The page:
The Money Mindset of Debt in Retirement
Debt can be a burden, but it’s also a tool, even in retirement, writes Andrew Ford, General Manager – Retail & Reverse Mortgages at Heartland Bank.
6 February 2023
It’s human nature to judge. Often our judgements are based on our own experiences, values, perceptions and standards. That’s why when someone talks about borrowing in retirement, it’s natural that most of us treat this with caution – and some with outright disapproval.
One in five retirees have a mortgage
The reality is that indebtedness in retirement is on the rise. According to credit reporting bureau Centrix, the number of mortgage holders aged 65 and over increased by 17.2 per cent between 2017 and 2022, with nearly one in five Kiwi pensioners managing a mortgage into retirement in 2021.
While the numbers don’t lie, what they don’t tell us is whether this is a bad thing or not – this is where the psychology of money comes into play. While the number of mortgage-holding retirees has increased significantly, so typically has the value of their property and other assets, meaning their net position may have actually improved. Going back a couple of decades, retiring with a mortgage-free house worth $250k and a small amount of savings may have been the fruits of a productive working life. Now, with the average property price in New Zealand being approximately $1m, homeowners may be in a stronger position comparatively, despite having some debt.
Borrowing to fund a better lifestyle
There is also the dilemma of whether borrowing in retirement is frivolous and irresponsible, or a great way to do the things you enjoy and deserve. Take this example.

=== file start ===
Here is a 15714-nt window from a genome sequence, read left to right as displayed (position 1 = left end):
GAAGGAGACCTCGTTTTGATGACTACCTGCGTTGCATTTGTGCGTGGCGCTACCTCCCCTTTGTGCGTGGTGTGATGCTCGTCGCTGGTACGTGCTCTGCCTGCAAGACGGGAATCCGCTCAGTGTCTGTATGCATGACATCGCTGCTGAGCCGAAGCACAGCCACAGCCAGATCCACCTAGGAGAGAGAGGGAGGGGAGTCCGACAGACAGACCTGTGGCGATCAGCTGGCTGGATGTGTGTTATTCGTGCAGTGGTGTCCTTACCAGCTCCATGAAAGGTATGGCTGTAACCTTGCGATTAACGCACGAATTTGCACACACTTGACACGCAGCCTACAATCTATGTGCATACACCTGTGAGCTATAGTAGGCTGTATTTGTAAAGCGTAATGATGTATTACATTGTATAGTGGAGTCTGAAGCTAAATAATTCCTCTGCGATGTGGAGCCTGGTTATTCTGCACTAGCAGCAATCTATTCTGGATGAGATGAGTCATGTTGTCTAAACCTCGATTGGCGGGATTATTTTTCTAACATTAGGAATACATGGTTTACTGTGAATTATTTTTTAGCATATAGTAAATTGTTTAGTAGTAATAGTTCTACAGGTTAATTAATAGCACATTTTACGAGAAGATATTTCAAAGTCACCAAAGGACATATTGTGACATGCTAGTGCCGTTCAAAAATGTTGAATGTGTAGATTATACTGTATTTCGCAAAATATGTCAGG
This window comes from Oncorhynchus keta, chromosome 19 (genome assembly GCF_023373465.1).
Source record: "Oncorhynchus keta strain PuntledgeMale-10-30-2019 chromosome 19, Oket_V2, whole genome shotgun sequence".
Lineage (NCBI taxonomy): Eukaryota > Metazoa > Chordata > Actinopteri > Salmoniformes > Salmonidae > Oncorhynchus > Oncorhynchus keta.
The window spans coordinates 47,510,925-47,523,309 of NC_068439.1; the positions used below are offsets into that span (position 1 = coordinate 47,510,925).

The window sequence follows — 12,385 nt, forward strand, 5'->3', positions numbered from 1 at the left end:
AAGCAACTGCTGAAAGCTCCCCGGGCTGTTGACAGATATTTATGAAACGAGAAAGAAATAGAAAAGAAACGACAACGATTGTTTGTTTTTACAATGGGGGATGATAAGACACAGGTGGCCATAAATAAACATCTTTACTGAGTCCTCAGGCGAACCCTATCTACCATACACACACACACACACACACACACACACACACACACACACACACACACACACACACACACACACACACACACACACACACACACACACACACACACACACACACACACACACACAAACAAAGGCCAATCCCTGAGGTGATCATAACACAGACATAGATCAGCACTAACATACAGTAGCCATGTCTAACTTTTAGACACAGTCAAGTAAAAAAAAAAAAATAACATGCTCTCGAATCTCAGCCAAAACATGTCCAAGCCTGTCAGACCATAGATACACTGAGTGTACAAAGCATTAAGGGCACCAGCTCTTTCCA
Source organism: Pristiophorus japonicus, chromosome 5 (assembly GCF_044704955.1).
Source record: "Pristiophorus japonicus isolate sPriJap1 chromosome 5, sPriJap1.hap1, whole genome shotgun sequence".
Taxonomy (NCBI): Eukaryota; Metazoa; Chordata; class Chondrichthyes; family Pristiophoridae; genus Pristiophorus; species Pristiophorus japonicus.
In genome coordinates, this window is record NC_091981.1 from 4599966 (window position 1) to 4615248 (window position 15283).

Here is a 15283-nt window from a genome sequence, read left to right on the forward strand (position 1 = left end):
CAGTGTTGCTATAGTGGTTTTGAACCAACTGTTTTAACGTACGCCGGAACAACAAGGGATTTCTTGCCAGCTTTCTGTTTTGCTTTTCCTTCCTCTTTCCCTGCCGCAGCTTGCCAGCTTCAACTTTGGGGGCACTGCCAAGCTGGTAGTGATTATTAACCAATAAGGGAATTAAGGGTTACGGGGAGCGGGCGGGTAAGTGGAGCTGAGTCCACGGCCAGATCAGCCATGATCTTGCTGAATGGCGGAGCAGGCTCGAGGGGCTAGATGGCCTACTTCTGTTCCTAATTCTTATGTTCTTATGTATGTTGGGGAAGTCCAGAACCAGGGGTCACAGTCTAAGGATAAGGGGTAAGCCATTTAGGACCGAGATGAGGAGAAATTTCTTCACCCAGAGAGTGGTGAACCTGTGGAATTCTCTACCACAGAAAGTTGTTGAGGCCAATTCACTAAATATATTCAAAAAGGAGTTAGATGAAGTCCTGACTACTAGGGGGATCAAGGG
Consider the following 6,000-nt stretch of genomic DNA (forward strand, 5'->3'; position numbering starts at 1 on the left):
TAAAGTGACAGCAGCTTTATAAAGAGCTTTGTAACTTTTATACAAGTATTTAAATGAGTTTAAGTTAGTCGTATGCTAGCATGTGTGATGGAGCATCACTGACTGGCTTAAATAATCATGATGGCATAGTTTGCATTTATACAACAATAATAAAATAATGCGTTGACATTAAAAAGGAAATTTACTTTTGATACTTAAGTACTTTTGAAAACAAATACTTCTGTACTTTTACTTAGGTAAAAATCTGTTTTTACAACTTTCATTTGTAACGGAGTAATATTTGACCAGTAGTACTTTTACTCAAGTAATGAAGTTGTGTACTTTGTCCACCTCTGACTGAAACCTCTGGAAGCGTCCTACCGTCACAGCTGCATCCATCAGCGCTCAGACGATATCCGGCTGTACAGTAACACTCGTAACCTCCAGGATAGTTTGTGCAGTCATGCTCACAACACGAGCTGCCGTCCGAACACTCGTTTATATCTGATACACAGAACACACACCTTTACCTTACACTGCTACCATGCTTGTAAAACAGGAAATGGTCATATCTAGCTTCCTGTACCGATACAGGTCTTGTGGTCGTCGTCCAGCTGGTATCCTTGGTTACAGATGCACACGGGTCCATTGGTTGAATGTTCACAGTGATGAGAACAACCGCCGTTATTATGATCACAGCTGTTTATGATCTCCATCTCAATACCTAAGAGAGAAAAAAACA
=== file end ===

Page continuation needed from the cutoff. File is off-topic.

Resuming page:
Joan and Paul are in their early 70s and have a home worth $750,000, along with $200,000 in savings. They have always dreamed of travelling across the United States on Route 66, and they’ve decided to spend $50,000 of their savings to tick this off their bucket list. I think most people would say, ‘Good on you, Joan and Paul!’ On the other hand, let’s say Joan and Paul didn’t have much in the way of cash savings but did have a house worth $1m. If they decided to borrow $50k via a reverse mortgage in order to fund their dream holiday, would the response be the same?
Most people don’t want debt. Families don’t want a mortgage, they want a home. Individuals don’t want a car loan, but they may need a car or want one that is safer and more efficient. Business owners don’t want credit, but they need capital to grow and prosper. Is debt in retirement any different, provided it’s lent and borrowed in a responsible manner?
What about the inheritance?
Another consideration around borrowing in retirement is the impact on inheritance. This is a valid concern for many – however, many people in their late 60s to mid-70s have children who are independent and are making their own way in the world without wanting or needing support. Often children would prefer their parents enjoyed their retirement, rather than leave it all behind. For many, it’s even become commonplace to pay out inheritances upfront through higher education costs and support through young adulthood.
In saying this, many reverse mortgage customers choose to use some of their funds to support their future generations. Helping with the deposit for a house, educating grandkids or creating memories with an amazing intergenerational holiday are common. We have one customer who gave each of her grandchildren money for a car, on the condition they use it to visit her. She wanted to see their joy while she was alive rather than them benefitting after she was gone.
It’s natural to make judgements based on our experiences and what society has taught us – but the world is changing, and so is the way we approach debt. Having options available, as well as making informed decisions, with input from friends and family, is more important than judgement.
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